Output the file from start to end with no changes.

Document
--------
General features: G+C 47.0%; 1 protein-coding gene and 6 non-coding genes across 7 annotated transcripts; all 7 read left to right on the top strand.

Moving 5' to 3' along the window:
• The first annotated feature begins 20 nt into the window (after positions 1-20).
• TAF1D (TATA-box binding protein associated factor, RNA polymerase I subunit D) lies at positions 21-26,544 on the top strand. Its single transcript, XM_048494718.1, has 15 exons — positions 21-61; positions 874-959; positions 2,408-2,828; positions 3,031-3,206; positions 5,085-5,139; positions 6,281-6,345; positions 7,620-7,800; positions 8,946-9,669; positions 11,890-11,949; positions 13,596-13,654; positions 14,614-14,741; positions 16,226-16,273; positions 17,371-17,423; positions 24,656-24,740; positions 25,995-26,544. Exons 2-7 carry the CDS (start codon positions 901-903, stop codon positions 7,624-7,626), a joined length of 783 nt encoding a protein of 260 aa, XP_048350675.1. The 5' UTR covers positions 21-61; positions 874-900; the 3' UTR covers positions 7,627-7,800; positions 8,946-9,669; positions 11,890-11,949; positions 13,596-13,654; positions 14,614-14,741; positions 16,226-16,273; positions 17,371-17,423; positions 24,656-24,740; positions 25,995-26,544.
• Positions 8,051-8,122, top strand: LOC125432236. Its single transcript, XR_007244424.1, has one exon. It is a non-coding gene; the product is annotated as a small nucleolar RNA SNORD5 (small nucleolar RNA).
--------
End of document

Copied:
General features: G+C 47.0%; 1 protein-coding gene and 6 non-coding genes across 7 annotated transcripts; all 7 read left to right on the top strand.

Moving 5' to 3' along the window:
• The first annotated feature begins 20 nt into the window (after positions 1-20).
• TAF1D (TATA-box binding protein associated factor, RNA polymerase I subunit D) lies at positions 21-26,544 on the top strand. Its single transcript, XM_048494718.1, has 15 exons — positions 21-61; positions 874-959; positions 2,408-2,828; positions 3,031-3,206; positions 5,085-5,139; positions 6,281-6,345; positions 7,620-7,800; positions 8,946-9,669; positions 11,890-11,949; positions 13,596-13,654; positions 14,614-14,741; positions 16,226-16,273; positions 17,371-17,423; positions 24,656-24,740; positions 25,995-26,544. Exons 2-7 carry the CDS (start codon positions 901-903, stop codon positions 7,624-7,626), a joined length of 783 nt encoding a protein of 260 aa, XP_048350675.1. The 5' UTR covers positions 21-61; positions 874-900; the 3' UTR covers positions 7,627-7,800; positions 8,946-9,669; positions 11,890-11,949; positions 13,596-13,654; positions 14,614-14,741; positions 16,226-16,273; positions 17,371-17,423; positions 24,656-24,740; positions 25,995-26,544.
• Positions 8,051-8,122, top strand: LOC125432236. Its single transcript, XR_007244424.1, has one exon. It is a non-coding gene; the product is annotated as a small nucleolar RNA SNORD5 (small nucleolar RNA).